— The Best American Humorous Short Stories • Various

... man on the street; an' A know God? 'Twas the bishop's idea t' have me come t' College at forty years o' age an' potter t' A-B-C an' white collar an' clerics buttoned up the back an' a' the rest." The old frontiersman laughed. "Poh! What for wud A waste m' years doin' that? A'd wasted forty servin' the Devil. A'd no more years t' waste. A must be up, up, up an' doin', Wayland, the way y'r up an' doin', for the Nation. A'd earned m' livin' when A served ...
— The Freebooters of the Wilderness • Agnes C. Laut

... could laugh no longer; there couldn't enough water get through that wall of logs and sticks and mud to make even the beginning of a laugh. Spotty wondered what lay behind that wall, and who had built it, and what for, and a lot of other things. And he was still ...
— The Adventures of Jerry Muskrat • Thornton W. Burgess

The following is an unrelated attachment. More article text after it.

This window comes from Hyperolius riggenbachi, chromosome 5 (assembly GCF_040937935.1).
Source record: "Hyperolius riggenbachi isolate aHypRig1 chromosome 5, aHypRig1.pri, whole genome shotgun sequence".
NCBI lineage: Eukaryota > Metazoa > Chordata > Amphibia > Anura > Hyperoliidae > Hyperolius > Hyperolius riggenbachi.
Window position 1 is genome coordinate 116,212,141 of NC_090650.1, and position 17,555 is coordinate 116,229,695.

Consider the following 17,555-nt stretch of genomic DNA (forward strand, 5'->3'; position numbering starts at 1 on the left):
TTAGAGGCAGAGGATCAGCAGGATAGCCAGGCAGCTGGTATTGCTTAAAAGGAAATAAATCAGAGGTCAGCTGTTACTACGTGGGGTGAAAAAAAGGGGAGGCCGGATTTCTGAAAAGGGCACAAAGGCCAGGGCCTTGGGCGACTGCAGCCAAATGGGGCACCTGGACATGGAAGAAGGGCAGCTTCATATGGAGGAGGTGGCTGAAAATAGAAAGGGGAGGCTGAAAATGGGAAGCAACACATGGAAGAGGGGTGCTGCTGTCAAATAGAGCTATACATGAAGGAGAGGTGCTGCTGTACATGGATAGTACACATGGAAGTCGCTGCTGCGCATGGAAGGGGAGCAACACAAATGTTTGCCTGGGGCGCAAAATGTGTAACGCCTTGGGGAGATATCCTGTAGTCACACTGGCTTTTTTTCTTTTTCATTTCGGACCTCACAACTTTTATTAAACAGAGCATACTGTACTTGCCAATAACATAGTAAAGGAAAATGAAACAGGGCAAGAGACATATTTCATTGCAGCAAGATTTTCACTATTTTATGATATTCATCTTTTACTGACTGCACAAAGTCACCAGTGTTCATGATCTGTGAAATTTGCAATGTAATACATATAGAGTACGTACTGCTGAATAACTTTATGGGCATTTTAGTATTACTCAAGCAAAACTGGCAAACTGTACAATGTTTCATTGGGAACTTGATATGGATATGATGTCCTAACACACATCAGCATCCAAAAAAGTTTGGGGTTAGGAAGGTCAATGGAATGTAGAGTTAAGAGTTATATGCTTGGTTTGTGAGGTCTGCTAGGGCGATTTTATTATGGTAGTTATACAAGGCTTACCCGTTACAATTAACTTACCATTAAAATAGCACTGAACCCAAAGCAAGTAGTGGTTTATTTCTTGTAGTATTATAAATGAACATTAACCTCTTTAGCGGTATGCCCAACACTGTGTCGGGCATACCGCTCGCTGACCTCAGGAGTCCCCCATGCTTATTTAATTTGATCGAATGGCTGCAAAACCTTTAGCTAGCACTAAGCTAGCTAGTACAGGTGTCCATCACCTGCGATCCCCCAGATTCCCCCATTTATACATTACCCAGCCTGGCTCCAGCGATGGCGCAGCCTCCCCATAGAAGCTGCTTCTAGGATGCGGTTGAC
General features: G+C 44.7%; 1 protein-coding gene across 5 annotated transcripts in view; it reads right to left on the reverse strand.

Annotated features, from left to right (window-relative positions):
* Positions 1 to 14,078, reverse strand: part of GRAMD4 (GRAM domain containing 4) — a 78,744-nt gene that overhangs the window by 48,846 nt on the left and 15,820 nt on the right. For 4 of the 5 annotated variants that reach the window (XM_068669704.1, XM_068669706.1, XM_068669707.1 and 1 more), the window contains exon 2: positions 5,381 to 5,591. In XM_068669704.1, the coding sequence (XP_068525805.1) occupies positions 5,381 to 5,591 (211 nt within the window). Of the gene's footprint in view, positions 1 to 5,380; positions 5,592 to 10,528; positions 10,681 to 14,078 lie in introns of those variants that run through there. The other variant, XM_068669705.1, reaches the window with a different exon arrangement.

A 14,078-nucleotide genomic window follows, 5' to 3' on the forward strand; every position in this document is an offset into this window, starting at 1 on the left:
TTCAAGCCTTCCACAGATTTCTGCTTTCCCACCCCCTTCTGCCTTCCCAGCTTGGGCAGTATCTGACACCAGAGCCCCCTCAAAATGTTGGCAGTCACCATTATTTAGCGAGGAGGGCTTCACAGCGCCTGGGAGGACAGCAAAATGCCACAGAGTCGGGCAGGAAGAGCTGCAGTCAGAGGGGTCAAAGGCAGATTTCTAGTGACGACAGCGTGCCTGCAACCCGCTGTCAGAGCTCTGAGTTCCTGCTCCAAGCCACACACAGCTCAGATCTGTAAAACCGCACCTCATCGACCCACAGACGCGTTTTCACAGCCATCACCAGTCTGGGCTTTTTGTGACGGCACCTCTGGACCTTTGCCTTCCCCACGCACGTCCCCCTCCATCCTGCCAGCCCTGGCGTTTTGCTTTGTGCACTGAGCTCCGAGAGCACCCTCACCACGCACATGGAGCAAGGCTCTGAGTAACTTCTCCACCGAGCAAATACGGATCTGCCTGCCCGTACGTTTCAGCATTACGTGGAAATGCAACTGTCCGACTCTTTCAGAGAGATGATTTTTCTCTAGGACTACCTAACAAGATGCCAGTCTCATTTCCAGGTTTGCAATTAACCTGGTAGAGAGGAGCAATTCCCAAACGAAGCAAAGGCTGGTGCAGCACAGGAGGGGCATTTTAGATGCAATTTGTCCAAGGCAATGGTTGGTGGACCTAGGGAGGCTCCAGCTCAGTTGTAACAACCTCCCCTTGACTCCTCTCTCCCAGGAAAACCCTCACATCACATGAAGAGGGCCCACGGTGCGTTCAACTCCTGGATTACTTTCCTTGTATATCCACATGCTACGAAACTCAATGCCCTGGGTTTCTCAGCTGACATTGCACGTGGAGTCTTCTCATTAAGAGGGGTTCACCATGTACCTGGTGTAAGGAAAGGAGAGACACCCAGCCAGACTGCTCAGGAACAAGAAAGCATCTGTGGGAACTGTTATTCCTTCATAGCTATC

... language became broken up and spoilt: but this was only for a time; and by and by, out of roughness and chaotic grammar there grew up a beautiful and stately speech meet for great poets to sing in, and great men and women to use. So it is that what for a time seems to be disastrous may one day be realised as benign ...
— Our Catholic Heritage in English Literature of Pre-Conquest Days • Emily Hickey

... once sat discontentedly on the bank of a river. A traveller asked him what was the matter. He answered "I want to be on the other side of the stream." "What for?" inquired the traveller. "So that I could come back here," said ...
— Confessions of Boyhood • John Albee

... What time he leagued, no longer foes, His Border spears with Hotspur's bows, Did, self-unscabbarded, foreshow The footstep of a secret foe. 310 If courtly spy hath harbored here, What may we for the Douglas fear? What for this island, deemed of old Clan-Alpine's last and surest hold? If neither spy nor foe, I pray 315 What yet may jealous Roderick say? —Nay, wave not thy disdainful head, Bethink thee of the discord dread, That kindled when at Beltane game ...
— Lady of the Lake • Sir Walter Scott